“Some People Say”… Culture’s Link to Optimization and Profit by Kay Sever

Kay Sever

Kay Sever

By Kay Sever, Mining Improvement Specialist and Change Leader, CMC

It's easy to speak and write about equipment performance. You measure every aspect of the production process (throughput, delays, productivity) and budget for revenue, cost and profit. Did your investment in optimization meet the expected performance and profit targets? If not, what do you need to do to get better?

When numbers are involved, it is easy to ask questions about improvement and change. But what if the topic involves culture? When hearts and mindsets are involved, it's a different story. Linking culture to production, cost, profit (and optimization) is a HUGE BUSINESS OPPORTUNITY that has “off-the-chart” returns. Why do most companies leave that opportunity on the table? A big reason is what SOME PEOPLE (i.e., executives, change management theorists, improvement specialists, etc.) say about change and optimization:

  • SOME PEOPLE SAY that ALL opportunities to reduce costs, increase production and optimize performance can be addressed via process changes using Six Sigma, Lean, TQM, etc. There is no doubt that millions of dollars of improvements can be captured with process changes, but if process changes are all that’s required to solve problems, why do companies seek out new initiatives because old ones did not do the job?
  • SOME PEOPLE SAY that corporate culture is equivalent to the culture of the workforce. For them, culture change means changing the workforce culture. They correctly believe that culture can impact profit and sometimes hire experts to change the workforce culture for that reason. What if their definition of culture is too narrow? How many problems will be ignored because management culture was not included?
  • SOME PEOPLE SAY that "people should just do what they are told to do and we will make money". If this view is held by managers, it creates a “reactive culture” where people wait to be told what to do and disconnect themselves from the solution to problems. Unmeasured losses, sometimes in the millions of dollars, are the result. How much will be lost when managers are unaware of their link to culture?
  • SOME PEOPLE SAY that companies move through two phases of change to achieve optimization: 1) the implementation of one or more improvement initiatives to improve measurements, problem solving and communications and 2) a sizeable investment in new equipment upgrades to achieve optimization. With significant investment in equipment comes new expectations for performance, but what if many problems continue AFTER the equipment is operational?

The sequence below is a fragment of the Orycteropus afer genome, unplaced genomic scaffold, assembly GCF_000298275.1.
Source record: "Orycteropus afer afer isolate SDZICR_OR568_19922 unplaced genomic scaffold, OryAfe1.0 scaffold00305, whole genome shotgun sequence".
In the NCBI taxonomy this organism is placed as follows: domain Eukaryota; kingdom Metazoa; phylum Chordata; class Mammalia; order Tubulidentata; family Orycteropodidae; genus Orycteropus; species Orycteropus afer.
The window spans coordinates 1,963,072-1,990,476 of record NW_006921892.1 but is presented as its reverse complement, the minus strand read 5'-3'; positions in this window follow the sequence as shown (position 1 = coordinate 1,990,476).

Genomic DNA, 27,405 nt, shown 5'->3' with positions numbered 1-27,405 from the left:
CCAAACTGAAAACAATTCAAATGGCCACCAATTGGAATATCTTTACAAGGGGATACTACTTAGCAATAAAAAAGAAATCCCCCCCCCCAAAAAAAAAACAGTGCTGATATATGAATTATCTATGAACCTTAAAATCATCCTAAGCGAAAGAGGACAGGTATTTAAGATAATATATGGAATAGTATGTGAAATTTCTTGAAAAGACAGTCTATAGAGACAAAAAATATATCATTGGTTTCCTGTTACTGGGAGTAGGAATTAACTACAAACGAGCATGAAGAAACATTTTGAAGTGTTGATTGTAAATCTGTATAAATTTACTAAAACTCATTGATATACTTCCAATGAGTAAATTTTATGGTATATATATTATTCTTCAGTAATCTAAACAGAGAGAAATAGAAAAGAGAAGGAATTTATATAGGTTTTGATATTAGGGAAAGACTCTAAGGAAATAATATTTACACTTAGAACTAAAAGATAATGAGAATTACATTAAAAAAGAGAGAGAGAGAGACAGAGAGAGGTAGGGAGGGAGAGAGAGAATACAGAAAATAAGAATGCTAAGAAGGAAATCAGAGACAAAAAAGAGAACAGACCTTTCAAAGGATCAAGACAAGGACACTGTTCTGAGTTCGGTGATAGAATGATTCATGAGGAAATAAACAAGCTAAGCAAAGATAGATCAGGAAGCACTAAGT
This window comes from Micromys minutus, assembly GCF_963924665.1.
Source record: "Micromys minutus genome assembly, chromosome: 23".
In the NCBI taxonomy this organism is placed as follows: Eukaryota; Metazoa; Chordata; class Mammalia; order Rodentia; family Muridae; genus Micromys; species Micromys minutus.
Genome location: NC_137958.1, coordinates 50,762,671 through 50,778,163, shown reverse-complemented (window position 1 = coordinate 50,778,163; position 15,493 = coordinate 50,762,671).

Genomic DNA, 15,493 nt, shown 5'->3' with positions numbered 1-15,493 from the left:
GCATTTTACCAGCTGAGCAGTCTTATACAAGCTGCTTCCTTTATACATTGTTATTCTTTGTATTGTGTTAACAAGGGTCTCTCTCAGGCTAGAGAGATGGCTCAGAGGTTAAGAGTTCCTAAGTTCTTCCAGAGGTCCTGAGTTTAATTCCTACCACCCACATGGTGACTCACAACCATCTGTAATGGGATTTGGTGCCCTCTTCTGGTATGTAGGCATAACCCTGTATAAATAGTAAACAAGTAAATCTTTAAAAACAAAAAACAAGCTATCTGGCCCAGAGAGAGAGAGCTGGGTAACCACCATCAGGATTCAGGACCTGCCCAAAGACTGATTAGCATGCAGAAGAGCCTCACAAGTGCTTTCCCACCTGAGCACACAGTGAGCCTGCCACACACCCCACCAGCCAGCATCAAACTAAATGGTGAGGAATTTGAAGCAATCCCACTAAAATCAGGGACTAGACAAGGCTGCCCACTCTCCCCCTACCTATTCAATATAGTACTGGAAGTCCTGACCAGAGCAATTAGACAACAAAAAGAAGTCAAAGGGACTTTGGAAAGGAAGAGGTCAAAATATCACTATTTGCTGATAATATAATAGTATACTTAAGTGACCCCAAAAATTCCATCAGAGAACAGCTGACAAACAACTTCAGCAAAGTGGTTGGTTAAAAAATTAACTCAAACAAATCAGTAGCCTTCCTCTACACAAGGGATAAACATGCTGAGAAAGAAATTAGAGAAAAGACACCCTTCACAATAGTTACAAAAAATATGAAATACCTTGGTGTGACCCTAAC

• SOME PEOPLE SAY that the management system (management processes, beliefs and behaviors) are outside the scope of change initiatives. MOST PEOPLE SAY that the management system (and management culture) are outside the scope of optimization… that managers have what they need to set targets and make good decisions… that their methods have worked for years. There is a problem with this perspective: the management system does not include your company’s PROFIT POTENTIAL, the one thing you chase when optimization is your goal. What if it did? What would change if you understood the gap between today’s performance and what was possible to achieve?

How many billions of dollars have been lost through the decades because of the perspectives and focus of SOME PEOPLE? What if they are wrong?

I SAY that the impact of people (especially the management team) on profit has been misunderstood, underestimated and overlooked for too long. To achieve “full optimization” and tap your organization’s profit potential, you need an EQUAL FOCUS on equipment and people (including management) that reveals the profit potential linked to your culture and defines management’s role in capturing that potential.

With that kind of balanced focus,

  • You can shift the focus from “Can we meet budget?” to “How good can we be?”
  • Change faster and make more money, even if you are chasing optimization.
  • You can finally overcome barriers caused by your management team’s mindset about culture and change.

THOUGHT FOR THE MONTH: How much MORE MONEY could you make with a culture linked to profit and optimization?

Kay Sever is an industry leader in performance optimization and change acceleration. She helps companies experience “break-through change” by removing the barriers that hold them back. To assist with this work, Kay created a management training program that changes the way people think about change, their role in change and their beliefs about what is possible to change and achieve. It prepares companies for optimization and builds trust and management credibility. See MiningOpportunity.com for details on her services, contact information and products.

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